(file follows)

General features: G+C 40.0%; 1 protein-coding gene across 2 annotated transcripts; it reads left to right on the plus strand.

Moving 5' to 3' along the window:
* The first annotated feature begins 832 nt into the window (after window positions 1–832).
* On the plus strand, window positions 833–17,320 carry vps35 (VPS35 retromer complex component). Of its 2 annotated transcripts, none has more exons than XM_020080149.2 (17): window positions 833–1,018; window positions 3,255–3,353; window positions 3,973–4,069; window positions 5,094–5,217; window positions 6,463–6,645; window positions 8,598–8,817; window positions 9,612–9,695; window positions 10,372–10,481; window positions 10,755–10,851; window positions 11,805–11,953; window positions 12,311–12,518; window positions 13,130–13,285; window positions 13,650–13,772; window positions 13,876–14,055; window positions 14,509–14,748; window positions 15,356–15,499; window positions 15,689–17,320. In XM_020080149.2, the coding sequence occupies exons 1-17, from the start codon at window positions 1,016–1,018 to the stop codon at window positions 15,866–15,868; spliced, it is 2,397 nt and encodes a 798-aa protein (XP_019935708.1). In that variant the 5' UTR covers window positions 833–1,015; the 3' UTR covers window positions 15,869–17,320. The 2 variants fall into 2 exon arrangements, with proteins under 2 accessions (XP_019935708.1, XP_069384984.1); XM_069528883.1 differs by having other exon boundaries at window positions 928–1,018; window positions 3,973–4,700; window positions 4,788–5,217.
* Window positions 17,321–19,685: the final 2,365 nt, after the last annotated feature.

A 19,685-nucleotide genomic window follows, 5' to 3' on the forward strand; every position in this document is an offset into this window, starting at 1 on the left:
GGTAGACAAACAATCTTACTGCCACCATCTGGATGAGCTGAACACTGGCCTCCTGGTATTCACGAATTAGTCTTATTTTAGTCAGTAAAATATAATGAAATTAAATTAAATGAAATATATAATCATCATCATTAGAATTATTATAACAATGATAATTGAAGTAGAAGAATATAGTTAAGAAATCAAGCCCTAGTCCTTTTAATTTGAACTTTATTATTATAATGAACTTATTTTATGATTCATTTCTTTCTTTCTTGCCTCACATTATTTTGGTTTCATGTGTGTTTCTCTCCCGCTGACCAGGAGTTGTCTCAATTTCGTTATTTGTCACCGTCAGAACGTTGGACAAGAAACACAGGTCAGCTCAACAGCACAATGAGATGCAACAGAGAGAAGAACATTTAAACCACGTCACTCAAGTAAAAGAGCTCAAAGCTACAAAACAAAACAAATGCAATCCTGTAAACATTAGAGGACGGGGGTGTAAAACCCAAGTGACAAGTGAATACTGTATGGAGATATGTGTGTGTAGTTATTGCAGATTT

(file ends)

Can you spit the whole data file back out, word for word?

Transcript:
General features: G+C 40.0%; 1 protein-coding gene across 2 annotated transcripts; it reads left to right on the plus strand.

Moving 5' to 3' along the window:
* The first annotated feature begins 832 nt into the window (after window positions 1–832).
* On the plus strand, window positions 833–17,320 carry vps35 (VPS35 retromer complex component). Of its 2 annotated transcripts, none has more exons than XM_020080149.2 (17): window positions 833–1,018; window positions 3,255–3,353; window positions 3,973–4,069; window positions 5,094–5,217; window positions 6,463–6,645; window positions 8,598–8,817; window positions 9,612–9,695; window positions 10,372–10,481; window positions 10,755–10,851; window positions 11,805–11,953; window positions 12,311–12,518; window positions 13,130–13,285; window positions 13,650–13,772; window positions 13,876–14,055; window positions 14,509–14,748; window positions 15,356–15,499; window positions 15,689–17,320. In XM_020080149.2, the coding sequence occupies exons 1-17, from the start codon at window positions 1,016–1,018 to the stop codon at window positions 15,866–15,868; spliced, it is 2,397 nt and encodes a 798-aa protein (XP_019935708.1). In that variant the 5' UTR covers window positions 833–1,015; the 3' UTR covers window positions 15,869–17,320. The 2 variants fall into 2 exon arrangements, with proteins under 2 accessions (XP_019935708.1, XP_069384984.1); XM_069528883.1 differs by having other exon boundaries at window positions 928–1,018; window positions 3,973–4,700; window positions 4,788–5,217.
* Window positions 17,321–19,685: the final 2,365 nt, after the last annotated feature.

A 19,685-nucleotide genomic window follows, 5' to 3' on the forward strand; every position in this document is an offset into this window, starting at 1 on the left:
GGTAGACAAACAATCTTACTGCCACCATCTGGATGAGCTGAACACTGGCCTCCTGGTATTCACGAATTAGTCTTATTTTAGTCAGTAAAATATAATGAAATTAAATTAAATGAAATATATAATCATCATCATTAGAATTATTATAACAATGATAATTGAAGTAGAAGAATATAGTTAAGAAATCAAGCCCTAGTCCTTTTAATTTGAACTTTATTATTATAATGAACTTATTTTATGATTCATTTCTTTCTTTCTTGCCTCACATTATTTTGGTTTCATGTGTGTTTCTCTCCCGCTGACCAGGAGTTGTCTCAATTTCGTTATTTGTCACCGTCAGAACGTTGGACAAGAAACACAGGTCAGCTCAACAGCACAATGAGATGCAACAGAGAGAAGAACATTTAAACCACGTCACTCAAGTAAAAGAGCTCAAAGCTACAAAACAAAACAAATGCAATCCTGTAAACATTAGAGGACGGGGGTGTAAAACCCAAGTGACAAGTGAATACTGTATGGAGATATGTGTGTGTAGTTATTGCAGATTT